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With Saudi Arabia and Iran hoping to Join, BRICS shaping a New International Order?

Cape Town, South Africa, June 04: The recent BRICS Foreign Ministers Meeting on Thursday, June 01 has asserted the bloc’s position as a leading non-Western force in the global arena. The meeting aimed to solidify the group’s position as a major emerging economic bloc while pushing for multipolar world order.

Notably, senior officials from various countries, particularly from Global South, also attended the “Friends of BRICS” talks, signaling their interest in forging closer ties with BRICS as a counterweight to the West.

BRICS, consisting of Brazil, Russia, India, China, and South Africa, is now considering expansion with the potential inclusion of Saudi Arabia, Iran, UAE, and other nations like Argentina, Algeria, and Venezuela. Recently, Brazil has already expressed support for Venezuela’s entry into the group.

With these prospective additions, BRICS seeks to bolster its geopolitical influence as a representative force of the Global South.

The New Development Bank (NDB), established by the BRICS nations in 2014 as an alternative to institutions like the IMF and the World Bank, has been expanding its membership. Bangladesh and the UAE joined in 2021, while Egypt became a member in February. Saudi Arabia is now the latest country discussing joining the bank.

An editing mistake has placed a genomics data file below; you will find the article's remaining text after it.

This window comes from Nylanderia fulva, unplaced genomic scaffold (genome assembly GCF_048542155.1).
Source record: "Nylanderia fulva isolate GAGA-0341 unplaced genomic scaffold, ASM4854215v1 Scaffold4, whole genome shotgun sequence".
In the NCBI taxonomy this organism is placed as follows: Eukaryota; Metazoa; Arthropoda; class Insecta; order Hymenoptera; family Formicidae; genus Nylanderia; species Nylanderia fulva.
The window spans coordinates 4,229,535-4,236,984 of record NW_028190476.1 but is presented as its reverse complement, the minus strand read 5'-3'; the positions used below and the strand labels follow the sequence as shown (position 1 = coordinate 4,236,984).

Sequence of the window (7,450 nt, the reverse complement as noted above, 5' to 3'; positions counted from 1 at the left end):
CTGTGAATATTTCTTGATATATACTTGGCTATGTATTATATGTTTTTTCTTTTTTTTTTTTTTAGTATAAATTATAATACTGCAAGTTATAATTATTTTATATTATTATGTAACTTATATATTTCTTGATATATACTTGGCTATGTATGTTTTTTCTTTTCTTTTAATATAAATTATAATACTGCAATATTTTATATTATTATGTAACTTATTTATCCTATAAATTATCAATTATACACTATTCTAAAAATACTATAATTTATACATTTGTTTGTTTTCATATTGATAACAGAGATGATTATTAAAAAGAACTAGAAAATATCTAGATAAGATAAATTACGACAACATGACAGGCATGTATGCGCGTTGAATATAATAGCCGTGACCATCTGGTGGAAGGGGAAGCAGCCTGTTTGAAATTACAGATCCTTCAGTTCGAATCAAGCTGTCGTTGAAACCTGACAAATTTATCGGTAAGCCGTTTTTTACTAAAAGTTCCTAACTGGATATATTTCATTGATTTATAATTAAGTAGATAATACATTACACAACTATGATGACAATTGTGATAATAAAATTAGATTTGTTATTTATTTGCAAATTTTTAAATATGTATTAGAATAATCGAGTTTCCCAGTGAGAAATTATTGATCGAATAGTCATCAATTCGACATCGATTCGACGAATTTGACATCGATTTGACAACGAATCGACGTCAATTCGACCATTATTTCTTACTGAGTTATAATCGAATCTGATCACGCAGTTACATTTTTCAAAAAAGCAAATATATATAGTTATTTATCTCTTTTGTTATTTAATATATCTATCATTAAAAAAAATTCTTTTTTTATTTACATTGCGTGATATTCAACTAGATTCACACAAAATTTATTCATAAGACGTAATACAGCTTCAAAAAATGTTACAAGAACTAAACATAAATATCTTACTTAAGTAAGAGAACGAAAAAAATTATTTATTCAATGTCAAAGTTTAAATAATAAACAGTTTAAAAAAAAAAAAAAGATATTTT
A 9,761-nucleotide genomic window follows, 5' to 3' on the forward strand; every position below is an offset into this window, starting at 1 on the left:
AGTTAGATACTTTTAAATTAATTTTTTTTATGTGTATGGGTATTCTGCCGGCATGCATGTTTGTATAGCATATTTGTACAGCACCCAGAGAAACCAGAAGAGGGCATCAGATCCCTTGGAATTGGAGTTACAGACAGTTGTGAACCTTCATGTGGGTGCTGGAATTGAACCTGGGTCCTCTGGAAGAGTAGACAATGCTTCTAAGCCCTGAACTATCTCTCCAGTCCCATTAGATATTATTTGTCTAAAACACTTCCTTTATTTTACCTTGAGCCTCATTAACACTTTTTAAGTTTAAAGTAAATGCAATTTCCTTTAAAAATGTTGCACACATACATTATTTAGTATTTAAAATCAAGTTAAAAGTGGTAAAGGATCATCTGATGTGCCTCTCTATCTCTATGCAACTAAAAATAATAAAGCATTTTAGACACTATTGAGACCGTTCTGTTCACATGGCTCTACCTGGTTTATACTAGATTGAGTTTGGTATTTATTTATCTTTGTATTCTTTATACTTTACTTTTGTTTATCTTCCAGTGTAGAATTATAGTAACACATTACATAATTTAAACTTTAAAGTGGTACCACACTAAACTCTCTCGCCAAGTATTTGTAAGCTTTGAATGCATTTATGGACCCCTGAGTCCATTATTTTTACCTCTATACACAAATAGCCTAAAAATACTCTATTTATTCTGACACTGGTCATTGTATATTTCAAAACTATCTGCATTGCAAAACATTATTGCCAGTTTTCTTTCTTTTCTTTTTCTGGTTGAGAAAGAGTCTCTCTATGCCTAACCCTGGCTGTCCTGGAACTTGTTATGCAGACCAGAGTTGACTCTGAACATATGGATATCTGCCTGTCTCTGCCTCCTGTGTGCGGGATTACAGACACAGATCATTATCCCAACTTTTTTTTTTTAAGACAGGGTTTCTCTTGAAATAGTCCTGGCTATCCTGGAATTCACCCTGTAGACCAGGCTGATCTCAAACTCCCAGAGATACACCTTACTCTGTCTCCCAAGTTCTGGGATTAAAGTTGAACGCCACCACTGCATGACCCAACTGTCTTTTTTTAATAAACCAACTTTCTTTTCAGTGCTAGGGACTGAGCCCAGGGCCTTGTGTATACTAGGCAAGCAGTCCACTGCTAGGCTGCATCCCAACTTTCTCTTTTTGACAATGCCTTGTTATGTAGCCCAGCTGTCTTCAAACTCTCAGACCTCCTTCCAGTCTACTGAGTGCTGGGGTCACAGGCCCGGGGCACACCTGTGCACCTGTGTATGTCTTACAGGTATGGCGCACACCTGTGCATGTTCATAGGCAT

This move further underscores the growing global geoeconomic significance of BRICS.

South African Foreign Minister Naledi Pandor said the foreign ministers were aiming to complete work on a framework for admitting new members before BRICS leaders meet at a summit in Johannesburg in August.

BRICS, with its combined population of 41.5% and a share of 26.6% of the world GDP, has emerged as a major economic bloc dominating the global economy.

China, as the second-largest economy and a manufacturing powerhouse, and India, the fifth-largest and fastest-growing major economy, have been key drivers of this growth despite global economic challenges.

As BRICS expands its geoeconomic and geopolitical clout, it presents a formidable challenge to the existing Western-dominated international order.

The alliance is striving to create an alternative international order where emerging economies of the Global South have a greater say in global governance.

India’s External Affairs Minister S. Jaishankar spoke of the concentration of economic power which he said “leaves too many nations at the mercy of too few”, and of the need to reform global decision-making including by the United Nations Security Council. “Old ways cannot address new situations. We are a symbol of change. We must act,” he said.

Congolese foreign minister Christophe Lutundula Apala said in a statement, “My country…exhorts the BRICS countries to bring change and the creation of a new international order,” highlighting the expectations of the developing world from the BRICS.

However, as the West continues to exert pressure on Russia through economic sanctions, and with an International Criminal Court arrest warrant issued against Vladimir Putin, the upcoming meeting of BRICS leaders in Johnsburg, South Africa in August presents an intriguing prospect to observe how this bloc will respond to the challenges at hand.

As the BRICS grouping mulls expansion, it remains to be seen how its expansion and vision for a new international order will impact the established Western-led status quo.

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